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Addressing Opioid Use Disorder in Pregnant Women and New Moms

This funding record is inactive. Please see the program website or contact the program sponsor to determine if this program is currently accepting applications or will open again in the future.

Health Resources and Services Administration, U.S. Department of Health and Human Services
Dec 3, 2018

This opportunity is a prize competition to support innovative solutions to improve access to quality health care, including substance use disorder treatment, recovery, and support services for pregnant women with opioid use disorders, their infants, and families, especially those in rural and geographically isolated areas.

The competition has 3 phases.

  • Phase 1: Design
    Applicants submit ideas to develop innovative ideas, tools, and/or platforms, to address as many of the barriers that limit access to quality treatment, care, and support services for those with Opioid Use Disorder (OUD), including pregnant women and new mothers.
  • Phase 2: Development and Small-Scale Testing
    Selected applicants will be invited to prototype their proposed intervention and test its effectiveness.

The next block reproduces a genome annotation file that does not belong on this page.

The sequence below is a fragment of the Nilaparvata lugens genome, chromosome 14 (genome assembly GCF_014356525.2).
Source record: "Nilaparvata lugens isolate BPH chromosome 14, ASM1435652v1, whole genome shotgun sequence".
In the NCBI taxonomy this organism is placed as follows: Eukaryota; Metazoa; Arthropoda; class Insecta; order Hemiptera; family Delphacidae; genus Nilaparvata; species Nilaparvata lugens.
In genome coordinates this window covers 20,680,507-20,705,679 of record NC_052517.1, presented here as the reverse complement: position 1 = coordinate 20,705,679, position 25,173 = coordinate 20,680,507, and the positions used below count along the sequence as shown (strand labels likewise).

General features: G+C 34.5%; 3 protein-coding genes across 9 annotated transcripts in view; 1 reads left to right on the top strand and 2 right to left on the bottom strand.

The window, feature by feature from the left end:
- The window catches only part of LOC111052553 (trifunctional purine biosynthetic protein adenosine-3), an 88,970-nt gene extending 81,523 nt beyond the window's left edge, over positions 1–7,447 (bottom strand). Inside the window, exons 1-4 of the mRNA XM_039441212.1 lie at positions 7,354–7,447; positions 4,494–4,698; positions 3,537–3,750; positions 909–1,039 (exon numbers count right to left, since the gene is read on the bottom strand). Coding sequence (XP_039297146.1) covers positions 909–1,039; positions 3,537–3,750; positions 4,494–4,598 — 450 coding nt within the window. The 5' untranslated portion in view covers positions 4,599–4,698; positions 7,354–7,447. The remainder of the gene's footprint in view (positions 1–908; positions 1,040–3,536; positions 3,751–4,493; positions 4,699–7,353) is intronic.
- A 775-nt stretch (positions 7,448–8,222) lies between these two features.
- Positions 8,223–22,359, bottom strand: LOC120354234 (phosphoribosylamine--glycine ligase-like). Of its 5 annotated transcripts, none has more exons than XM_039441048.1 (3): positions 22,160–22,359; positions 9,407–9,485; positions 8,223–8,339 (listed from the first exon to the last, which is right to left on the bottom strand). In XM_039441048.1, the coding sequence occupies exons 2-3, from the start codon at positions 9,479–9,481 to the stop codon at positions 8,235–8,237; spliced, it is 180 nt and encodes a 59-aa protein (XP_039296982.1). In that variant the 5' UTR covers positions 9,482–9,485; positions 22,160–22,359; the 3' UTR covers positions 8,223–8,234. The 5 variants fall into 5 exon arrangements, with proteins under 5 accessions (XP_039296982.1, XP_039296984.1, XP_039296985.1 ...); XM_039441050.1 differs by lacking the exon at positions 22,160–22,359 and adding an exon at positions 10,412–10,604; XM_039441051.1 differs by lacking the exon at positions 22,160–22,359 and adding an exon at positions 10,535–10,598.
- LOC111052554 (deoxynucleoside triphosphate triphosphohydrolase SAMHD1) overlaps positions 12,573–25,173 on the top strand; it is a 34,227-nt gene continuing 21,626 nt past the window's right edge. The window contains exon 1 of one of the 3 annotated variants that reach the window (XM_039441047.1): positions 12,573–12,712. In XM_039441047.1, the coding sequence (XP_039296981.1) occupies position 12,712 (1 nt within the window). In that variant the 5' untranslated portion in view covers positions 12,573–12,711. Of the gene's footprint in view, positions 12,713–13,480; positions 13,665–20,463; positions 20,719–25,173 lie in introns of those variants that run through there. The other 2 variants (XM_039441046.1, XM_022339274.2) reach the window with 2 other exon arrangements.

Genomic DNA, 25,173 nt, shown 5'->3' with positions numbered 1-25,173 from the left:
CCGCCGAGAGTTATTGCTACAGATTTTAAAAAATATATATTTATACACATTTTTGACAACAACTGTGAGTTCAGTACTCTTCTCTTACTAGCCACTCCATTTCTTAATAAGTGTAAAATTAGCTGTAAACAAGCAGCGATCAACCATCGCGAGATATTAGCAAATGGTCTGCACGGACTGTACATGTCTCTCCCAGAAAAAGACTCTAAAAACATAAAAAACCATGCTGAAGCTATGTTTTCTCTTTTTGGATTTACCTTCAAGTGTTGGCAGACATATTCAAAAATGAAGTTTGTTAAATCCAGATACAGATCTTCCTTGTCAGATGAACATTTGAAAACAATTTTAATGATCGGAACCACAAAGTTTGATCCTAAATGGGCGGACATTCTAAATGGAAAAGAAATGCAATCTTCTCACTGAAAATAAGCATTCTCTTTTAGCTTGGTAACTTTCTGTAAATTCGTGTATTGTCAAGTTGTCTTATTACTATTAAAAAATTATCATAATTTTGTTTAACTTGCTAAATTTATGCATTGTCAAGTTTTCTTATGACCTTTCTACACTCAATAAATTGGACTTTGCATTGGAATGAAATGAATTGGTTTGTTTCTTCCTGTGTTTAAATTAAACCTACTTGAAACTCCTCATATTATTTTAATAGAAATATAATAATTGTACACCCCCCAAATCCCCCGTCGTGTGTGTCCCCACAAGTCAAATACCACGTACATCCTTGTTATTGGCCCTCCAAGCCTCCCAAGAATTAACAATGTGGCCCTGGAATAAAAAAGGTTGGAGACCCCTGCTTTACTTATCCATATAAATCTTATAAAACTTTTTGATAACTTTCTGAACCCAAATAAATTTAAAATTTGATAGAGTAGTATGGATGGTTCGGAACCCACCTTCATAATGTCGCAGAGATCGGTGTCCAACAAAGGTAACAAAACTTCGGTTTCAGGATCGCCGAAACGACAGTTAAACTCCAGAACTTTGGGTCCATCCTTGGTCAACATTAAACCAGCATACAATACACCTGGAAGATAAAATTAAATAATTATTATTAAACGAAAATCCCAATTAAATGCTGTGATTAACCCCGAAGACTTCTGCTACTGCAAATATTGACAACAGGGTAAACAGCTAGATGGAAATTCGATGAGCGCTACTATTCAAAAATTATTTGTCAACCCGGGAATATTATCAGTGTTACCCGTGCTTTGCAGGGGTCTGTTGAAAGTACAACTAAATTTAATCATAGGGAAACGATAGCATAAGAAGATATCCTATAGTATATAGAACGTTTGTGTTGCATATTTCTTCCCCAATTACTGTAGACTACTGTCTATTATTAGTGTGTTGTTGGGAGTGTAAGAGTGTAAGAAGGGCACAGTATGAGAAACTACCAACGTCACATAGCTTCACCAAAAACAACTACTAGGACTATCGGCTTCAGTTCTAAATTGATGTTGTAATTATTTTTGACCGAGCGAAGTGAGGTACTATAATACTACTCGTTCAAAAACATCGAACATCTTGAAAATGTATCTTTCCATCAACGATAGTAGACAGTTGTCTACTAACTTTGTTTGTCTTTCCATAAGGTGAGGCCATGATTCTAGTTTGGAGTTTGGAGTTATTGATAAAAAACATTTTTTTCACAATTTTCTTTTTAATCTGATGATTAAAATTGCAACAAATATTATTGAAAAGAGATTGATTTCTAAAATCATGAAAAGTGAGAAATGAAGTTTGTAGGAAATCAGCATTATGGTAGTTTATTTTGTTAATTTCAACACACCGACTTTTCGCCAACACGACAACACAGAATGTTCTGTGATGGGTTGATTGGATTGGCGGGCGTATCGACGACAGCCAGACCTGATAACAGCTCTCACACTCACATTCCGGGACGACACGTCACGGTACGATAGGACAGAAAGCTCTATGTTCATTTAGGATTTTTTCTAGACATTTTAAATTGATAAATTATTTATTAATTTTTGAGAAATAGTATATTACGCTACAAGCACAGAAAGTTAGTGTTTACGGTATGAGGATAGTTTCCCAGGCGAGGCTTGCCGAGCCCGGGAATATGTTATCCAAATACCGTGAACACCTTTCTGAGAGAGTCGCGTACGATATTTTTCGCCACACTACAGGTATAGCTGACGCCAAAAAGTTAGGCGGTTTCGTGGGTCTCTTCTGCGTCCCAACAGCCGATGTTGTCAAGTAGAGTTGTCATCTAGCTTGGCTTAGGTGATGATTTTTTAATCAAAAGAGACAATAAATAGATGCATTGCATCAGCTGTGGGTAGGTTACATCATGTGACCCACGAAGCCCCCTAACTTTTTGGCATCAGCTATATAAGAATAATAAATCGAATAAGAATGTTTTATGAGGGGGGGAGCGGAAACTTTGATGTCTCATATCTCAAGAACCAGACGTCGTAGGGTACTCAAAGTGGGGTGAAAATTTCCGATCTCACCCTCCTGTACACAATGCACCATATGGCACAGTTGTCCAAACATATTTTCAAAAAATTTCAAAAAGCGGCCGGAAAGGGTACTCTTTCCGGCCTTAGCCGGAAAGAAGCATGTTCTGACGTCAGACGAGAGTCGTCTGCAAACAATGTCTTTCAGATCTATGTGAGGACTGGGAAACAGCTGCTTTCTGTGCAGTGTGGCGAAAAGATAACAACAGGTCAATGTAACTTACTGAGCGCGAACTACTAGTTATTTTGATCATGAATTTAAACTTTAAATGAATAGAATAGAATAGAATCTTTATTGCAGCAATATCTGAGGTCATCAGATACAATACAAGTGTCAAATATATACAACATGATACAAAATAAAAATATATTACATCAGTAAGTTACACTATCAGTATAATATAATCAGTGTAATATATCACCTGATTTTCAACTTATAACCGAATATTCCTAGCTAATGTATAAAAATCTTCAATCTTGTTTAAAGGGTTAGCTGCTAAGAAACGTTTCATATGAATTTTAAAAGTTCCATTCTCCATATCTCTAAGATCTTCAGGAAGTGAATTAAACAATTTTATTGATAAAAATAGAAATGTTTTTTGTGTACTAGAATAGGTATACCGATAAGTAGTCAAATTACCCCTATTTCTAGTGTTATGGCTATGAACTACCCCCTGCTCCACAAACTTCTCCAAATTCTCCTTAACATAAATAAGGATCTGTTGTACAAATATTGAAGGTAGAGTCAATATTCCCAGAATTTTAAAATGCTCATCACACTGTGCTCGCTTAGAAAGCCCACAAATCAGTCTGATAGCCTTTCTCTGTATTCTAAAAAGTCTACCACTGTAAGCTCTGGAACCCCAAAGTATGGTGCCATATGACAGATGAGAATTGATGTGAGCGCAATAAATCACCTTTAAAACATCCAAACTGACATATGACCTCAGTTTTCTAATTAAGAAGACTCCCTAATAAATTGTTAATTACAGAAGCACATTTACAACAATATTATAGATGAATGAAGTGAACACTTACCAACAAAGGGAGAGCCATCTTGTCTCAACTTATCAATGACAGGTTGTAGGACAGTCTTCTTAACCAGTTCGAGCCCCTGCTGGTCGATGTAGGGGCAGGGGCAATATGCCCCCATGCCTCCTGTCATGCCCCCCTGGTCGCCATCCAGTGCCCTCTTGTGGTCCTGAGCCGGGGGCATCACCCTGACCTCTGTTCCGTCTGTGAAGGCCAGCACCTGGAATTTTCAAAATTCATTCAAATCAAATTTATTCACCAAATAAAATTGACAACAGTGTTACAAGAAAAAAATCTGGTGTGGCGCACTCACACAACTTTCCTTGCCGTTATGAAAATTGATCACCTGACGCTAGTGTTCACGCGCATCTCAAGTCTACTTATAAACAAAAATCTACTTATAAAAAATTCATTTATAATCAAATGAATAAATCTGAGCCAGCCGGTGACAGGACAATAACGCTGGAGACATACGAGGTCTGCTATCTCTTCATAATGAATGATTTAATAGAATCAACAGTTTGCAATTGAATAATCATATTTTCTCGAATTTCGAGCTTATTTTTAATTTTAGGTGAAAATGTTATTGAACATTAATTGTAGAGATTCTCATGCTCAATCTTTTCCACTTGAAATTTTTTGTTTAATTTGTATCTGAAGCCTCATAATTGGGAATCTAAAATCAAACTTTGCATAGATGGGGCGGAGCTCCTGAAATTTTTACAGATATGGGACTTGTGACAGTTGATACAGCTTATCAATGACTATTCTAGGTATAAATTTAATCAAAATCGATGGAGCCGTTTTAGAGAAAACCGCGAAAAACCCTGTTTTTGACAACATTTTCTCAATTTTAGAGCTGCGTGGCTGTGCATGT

• Phase 3: Scaling
    Thew winner of Phase 2 will test the intervention on a larger scale.

Review criteria for each phase is listed on the program website.


Eligible applicants are individuals, organizations, and businesses that have registered to participate in the competition and are able to comply with all participation requirements listed on the program website.

Geographic coverage
Amount of funding

Up to $10,000 will be awarded to 7-10 winners in Phase 1.

Up to $25,000 will be awarded to 3-5 winners in Phase 2.

Up to $150,000 will be awarded to 1 winner in Phase 3.

Application process

Register and submit an online entry using the link on the program website. Selected applicants will be invited to move on to Phases 2 and 3.

Tagged as
Access · Children and youth · Families · Illicit drug use · Maternal health and prenatal care · Prescription drug misuse · Research methods and resources · Substance use and misuse · Technology for health and human services · Women

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